‘Winning’ Economic Policies Combine for States’ Success
Scholars with the Mackinac Center for Public Policy, as well as other institutions, have often used descriptive statistics in conjunction with empirical evidence to tell stories — sometimes, profound ones.
For many reasons, Americans pick up and move. Often such moves involve economic motivations. Determing the causes of Americans’ migration from non-right-to-work states to states with such legal protections, is an interesting policy puzzle which lends itself well to descriptive statistics.
Is it just a coincidence, or is there a causal link between economic factors and migration patterns? The evidence seems to be clear: a right-to-work law makes a state more economically attractive, and tends to attract migrants.
Opportunity Ohio, a non-profit group based in Ohio, released a chart titled “Two Winning Policies for Job Growth” in which it highlights states mantaining “winning policies” for job growth, such as low personal income tax rates and right-to-work laws, as correlated with employment rates.
Of the 9 states with the greatest population growth from 2000 to 2009, 6 were right-to-work states and a seventh — Colorado — has a quasi-RTW law, its “Labor Peace Act.”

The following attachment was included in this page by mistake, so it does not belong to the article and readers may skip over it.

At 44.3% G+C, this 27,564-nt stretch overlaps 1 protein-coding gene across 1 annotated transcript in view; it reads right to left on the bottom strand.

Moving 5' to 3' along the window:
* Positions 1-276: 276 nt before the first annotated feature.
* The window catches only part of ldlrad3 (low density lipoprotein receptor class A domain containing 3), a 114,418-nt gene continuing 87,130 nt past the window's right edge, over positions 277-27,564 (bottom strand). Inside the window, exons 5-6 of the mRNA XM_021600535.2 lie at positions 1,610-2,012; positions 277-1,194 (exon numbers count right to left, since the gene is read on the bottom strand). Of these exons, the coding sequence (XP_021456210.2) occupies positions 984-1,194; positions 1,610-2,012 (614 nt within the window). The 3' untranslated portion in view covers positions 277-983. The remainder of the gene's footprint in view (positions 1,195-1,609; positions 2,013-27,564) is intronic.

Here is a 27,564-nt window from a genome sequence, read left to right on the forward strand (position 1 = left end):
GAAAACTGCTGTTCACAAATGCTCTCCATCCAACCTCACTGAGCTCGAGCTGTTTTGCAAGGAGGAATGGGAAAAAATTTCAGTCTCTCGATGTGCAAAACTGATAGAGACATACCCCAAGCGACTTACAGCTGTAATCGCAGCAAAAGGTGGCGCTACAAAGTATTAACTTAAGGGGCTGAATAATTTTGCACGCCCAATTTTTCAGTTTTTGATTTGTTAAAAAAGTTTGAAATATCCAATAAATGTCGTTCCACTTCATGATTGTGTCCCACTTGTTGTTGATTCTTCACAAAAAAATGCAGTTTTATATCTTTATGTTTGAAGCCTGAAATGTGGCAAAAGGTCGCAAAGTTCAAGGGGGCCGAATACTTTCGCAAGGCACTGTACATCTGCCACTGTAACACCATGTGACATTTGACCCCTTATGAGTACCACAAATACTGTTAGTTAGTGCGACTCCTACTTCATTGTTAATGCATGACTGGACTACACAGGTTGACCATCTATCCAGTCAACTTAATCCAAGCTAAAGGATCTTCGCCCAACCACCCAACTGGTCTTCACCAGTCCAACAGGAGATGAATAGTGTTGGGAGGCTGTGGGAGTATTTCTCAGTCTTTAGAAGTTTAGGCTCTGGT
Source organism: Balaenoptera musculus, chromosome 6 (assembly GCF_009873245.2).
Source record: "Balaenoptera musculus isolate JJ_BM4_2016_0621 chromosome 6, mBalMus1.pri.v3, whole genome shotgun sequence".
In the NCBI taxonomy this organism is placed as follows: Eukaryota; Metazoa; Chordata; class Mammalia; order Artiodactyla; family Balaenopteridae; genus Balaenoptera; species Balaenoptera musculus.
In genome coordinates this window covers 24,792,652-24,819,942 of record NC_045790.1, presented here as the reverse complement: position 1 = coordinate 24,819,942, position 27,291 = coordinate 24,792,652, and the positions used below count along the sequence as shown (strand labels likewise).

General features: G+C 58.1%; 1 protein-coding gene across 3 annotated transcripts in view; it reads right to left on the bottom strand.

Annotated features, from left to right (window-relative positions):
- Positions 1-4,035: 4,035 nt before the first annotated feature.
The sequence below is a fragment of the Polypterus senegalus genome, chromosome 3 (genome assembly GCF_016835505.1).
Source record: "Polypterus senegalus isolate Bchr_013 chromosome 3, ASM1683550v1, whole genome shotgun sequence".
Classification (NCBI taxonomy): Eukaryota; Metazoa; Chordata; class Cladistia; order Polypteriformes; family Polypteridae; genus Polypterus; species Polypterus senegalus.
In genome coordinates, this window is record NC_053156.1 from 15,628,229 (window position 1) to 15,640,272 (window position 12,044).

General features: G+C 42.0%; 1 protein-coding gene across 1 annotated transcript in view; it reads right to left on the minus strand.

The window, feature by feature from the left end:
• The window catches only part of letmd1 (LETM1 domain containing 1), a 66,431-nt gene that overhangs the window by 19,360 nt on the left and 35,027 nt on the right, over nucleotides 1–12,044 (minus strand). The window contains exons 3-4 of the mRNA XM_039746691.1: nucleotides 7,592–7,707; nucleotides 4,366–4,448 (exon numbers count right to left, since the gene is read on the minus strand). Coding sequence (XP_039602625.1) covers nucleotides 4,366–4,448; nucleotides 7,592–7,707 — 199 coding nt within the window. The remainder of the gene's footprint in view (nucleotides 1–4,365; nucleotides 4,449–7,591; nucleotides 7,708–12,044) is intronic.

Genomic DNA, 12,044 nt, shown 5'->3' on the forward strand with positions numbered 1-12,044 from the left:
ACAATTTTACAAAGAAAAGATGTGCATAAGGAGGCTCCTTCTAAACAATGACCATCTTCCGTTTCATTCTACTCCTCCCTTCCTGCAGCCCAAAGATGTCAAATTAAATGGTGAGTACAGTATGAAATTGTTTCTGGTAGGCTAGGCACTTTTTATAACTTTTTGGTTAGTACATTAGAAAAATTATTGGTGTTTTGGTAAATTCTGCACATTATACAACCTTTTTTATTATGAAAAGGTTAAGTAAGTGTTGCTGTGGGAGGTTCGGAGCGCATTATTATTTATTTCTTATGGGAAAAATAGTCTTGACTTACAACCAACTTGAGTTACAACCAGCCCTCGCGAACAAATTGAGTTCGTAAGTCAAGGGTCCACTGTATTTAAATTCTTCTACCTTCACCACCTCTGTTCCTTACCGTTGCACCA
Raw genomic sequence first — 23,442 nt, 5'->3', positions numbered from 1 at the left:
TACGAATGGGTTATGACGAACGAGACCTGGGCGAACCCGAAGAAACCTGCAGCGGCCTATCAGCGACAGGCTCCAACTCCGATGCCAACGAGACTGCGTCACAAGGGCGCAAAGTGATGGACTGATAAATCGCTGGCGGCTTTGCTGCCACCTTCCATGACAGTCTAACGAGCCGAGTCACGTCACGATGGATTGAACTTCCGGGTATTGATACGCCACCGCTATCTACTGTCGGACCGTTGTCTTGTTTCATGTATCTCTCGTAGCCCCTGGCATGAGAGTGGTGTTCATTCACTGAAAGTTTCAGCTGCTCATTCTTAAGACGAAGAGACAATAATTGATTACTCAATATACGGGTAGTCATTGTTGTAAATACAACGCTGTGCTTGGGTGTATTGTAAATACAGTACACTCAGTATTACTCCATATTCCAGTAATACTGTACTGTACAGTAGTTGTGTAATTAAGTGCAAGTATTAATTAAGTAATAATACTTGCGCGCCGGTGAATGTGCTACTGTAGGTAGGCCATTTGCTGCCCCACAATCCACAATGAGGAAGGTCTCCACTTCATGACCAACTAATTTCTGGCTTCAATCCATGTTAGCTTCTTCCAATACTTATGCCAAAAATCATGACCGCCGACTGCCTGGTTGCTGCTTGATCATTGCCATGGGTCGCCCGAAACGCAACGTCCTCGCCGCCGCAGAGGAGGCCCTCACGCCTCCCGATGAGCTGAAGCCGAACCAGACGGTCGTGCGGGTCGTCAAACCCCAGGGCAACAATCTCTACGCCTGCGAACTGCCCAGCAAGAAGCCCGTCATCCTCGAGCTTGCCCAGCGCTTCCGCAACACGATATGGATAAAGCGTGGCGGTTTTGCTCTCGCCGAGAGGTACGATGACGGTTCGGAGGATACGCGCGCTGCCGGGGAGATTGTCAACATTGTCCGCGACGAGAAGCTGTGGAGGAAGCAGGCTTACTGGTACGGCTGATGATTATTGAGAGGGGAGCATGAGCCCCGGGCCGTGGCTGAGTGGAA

Economist Richard Vedder, a member of the Mackinac Center’s Board of Scholars, examined population changes and other possible explanations including climate, taxes, population and other variables and found “without exception, in all the estimations, a statistically significant positive relationship … was observed between the presence of right-to-work laws and net migration.”
Seven of the 15 highest growth states since 1990 had no income tax. Six others maintained rates below the national average unemployment rate of 5.6 percent. Generally speaking, right-to-work states outperform forced-unionization states, as 9 of the nation’s best state economies are also right-to-work states.
The Mackinac Center’s own empirical research confirms that the presence of a right-to-work law is a powerful economic development factor.
We found that between 1970 and 2011, right-to-work status meant an average employment growth rate 0.8 percentage points higher than the rate would otherwise be. If a state would have had a 2.0 percent growth rate, right-to-work status made it 2.8 percentage points — a huge 40 percent difference.
As seen across the nation, the combination of low personal income tax rates and right-to-work laws is a particularly effective combination which encourages economic growth.